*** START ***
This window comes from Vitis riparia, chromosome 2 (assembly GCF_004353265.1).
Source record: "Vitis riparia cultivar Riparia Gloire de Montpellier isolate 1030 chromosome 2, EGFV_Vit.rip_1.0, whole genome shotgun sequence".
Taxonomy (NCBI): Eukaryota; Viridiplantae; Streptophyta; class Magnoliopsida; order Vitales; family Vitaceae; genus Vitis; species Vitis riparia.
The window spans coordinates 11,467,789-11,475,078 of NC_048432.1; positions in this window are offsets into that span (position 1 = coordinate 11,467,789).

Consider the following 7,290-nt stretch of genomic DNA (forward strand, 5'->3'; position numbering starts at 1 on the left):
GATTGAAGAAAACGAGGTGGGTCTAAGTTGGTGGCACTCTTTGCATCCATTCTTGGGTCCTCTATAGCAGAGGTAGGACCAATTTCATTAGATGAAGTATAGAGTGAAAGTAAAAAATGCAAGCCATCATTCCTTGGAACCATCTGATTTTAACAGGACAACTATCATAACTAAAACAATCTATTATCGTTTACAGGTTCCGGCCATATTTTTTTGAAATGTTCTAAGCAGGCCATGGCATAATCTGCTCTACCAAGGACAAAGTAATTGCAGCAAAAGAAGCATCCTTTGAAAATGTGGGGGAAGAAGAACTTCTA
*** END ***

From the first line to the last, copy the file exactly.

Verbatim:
This window comes from Vitis riparia, chromosome 2 (assembly GCF_004353265.1).
Source record: "Vitis riparia cultivar Riparia Gloire de Montpellier isolate 1030 chromosome 2, EGFV_Vit.rip_1.0, whole genome shotgun sequence".
Taxonomy (NCBI): Eukaryota; Viridiplantae; Streptophyta; class Magnoliopsida; order Vitales; family Vitaceae; genus Vitis; species Vitis riparia.
The window spans coordinates 11,467,789-11,475,078 of NC_048432.1; positions in this window are offsets into that span (position 1 = coordinate 11,467,789).

Consider the following 7,290-nt stretch of genomic DNA (forward strand, 5'->3'; position numbering starts at 1 on the left):
GATTGAAGAAAACGAGGTGGGTCTAAGTTGGTGGCACTCTTTGCATCCATTCTTGGGTCCTCTATAGCAGAGGTAGGACCAATTTCATTAGATGAAGTATAGAGTGAAAGTAAAAAATGCAAGCCATCATTCCTTGGAACCATCTGATTTTAACAGGACAACTATCATAACTAAAACAATCTATTATCGTTTACAGGTTCCGGCCATATTTTTTTGAAATGTTCTAAGCAGGCCATGGCATAATCTGCTCTACCAAGGACAAAGTAATTGCAGCAAAAGAAGCATCCTTTGAAAATGTGGGGGAAGAAGAACTTCTA